Fault: Oblique

What is the motion that is halfway between a normal fault and a strike-slip fault?

Oblique-slip faulting suggests both dip-slip faulting and strike-slip faulting. It is caused by a combination of shearing and tension or compressional forces. Nearly all faults will have some component of both dip-slip (normal or reverse) and strike-slip, so defining a fault as oblique requires both dip and strike components to be measurable and significant.


Keypoints:

  • Normal and reverse faults move vertically
  • Strike-slip faults move horizontally
  • Most faults have either a dominant vertical or horizontal component but also possess variations between pure vertical or pure horizontal.


Level: Novice

224KB Resource also available in:
Share it

Related Animations

In a normal fault, the block above the fault moves down relative to the block below the fault. This fault motion is caused by tensional forces and results in extension. Other names: normal-slip fault, tensional fault or gravity fault. Examples: Sierra Nevada/Owens Valley; Basin & Range faults.

Animation Novice

In a strike-slip fault, the movement of blocks along a fault is horizontal. The fault motion of a strike-slip fault is caused by shearing forces. Other names: transcurrent fault, lateral fault, tear fault or wrench fault. Examples: San Andreas Fault, California; Anatolian Fault, Turkey.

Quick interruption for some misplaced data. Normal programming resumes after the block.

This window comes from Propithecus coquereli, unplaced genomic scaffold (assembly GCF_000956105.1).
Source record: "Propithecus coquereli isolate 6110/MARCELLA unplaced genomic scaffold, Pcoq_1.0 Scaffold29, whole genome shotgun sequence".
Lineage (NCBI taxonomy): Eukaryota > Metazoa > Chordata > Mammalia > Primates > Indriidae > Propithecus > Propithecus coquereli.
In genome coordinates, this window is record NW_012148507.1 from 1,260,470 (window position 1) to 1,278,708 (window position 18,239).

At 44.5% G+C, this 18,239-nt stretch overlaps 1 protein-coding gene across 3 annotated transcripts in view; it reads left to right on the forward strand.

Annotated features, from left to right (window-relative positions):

Animation Novice

In a strike-slip fault, the movement of blocks along a fault is horizontal. The fault motion of a strike-slip fault is caused by shearing forces. Other names: transcurrent fault, lateral fault, tear fault or wrench fault. Examples: San Andreas Fault, California; Anatolian Fault, Turkey.

Animation Novice

A transform fault is a type of strike-slip fault wherein the relative horizontal slip is accommodating the movement between two ocean ridges or other tectonic boundaries. They are connected on both ends to other faults.

Animation Novice
Left-lateral fault strike slip fault with little or no friction along fault contact. There is no deformation of the rock adjacent to contact. If the block opposite an observer looking across the fault moves to the left, the motion is termed left lateral.
Animation Novice
Left-lateral fault strike slip fault with low friction along fault contact. There is no deformation of the rock adjacent to contact. If the block opposite an observer looking across the fault moves to the left, the motion is termed left lateral. Example: the San Andreas Fault of California
Animation Novice

Animation shows the buildup of stress along the margin of two stuck plates that are trying to slide past one another. Stress and strain increase along the contact until the friction is overcome and rock breaks.

Animation Novice

Related Videos

How can I demonstrate plate tectonic principles in the classroom?

Video lecture demonstrates the use of foam faults to demonstrate faults, and a deck of cards to demonstrate folds and fabrics in rock layers. Different types of faults include: normal (extensional) faults; reverse or thrust (compressional) faults; and strike-slip (shearing) faults.

Video Novice